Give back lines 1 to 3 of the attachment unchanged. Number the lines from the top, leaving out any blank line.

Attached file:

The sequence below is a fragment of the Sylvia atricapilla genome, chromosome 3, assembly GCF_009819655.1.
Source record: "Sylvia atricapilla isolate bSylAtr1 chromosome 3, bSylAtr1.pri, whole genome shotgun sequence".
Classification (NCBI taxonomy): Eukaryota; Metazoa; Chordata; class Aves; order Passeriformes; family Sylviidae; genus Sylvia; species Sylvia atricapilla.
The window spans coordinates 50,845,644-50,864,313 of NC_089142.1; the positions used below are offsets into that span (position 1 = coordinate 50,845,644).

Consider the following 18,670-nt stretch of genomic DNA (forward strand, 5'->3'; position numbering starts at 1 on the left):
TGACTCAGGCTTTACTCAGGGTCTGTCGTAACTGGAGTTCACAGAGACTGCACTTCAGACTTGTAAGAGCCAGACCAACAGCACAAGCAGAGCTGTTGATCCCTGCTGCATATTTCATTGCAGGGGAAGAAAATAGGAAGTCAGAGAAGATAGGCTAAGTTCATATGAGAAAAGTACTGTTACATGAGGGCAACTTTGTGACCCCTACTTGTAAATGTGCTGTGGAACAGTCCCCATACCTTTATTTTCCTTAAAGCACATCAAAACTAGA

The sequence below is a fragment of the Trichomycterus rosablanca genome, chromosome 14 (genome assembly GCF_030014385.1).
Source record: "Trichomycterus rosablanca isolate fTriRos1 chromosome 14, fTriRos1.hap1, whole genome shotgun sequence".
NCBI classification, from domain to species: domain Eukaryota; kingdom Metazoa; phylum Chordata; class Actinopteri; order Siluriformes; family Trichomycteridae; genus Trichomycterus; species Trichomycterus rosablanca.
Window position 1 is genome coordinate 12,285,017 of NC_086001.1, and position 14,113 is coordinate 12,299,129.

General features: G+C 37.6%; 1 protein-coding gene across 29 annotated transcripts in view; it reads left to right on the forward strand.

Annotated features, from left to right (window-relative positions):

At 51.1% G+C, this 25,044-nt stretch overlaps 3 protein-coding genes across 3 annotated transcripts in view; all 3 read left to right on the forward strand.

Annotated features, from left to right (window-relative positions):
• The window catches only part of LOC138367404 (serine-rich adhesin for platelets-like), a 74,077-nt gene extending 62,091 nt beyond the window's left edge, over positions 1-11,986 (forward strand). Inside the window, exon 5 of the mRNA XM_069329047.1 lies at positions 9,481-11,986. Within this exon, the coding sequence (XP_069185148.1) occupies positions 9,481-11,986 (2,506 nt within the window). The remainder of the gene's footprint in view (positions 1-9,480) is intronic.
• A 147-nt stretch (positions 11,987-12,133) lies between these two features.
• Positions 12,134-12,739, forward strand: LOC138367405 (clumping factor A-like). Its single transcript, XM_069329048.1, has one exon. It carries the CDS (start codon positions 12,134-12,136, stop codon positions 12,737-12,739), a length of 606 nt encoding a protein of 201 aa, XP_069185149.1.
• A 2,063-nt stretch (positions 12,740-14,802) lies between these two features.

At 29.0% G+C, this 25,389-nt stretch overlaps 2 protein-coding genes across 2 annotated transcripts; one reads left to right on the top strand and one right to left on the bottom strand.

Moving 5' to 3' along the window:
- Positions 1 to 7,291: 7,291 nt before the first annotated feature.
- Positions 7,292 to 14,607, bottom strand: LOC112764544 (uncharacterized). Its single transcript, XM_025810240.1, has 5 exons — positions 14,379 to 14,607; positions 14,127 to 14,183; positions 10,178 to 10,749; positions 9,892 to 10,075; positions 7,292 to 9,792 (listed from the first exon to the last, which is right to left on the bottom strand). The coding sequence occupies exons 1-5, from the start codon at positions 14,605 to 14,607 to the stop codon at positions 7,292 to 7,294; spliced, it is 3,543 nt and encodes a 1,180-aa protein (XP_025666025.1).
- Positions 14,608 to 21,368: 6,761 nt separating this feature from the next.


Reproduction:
The sequence below is a fragment of the Sylvia atricapilla genome, chromosome 3, assembly GCF_009819655.1.
Source record: "Sylvia atricapilla isolate bSylAtr1 chromosome 3, bSylAtr1.pri, whole genome shotgun sequence".
Classification (NCBI taxonomy): Eukaryota; Metazoa; Chordata; class Aves; order Passeriformes; family Sylviidae; genus Sylvia; species Sylvia atricapilla.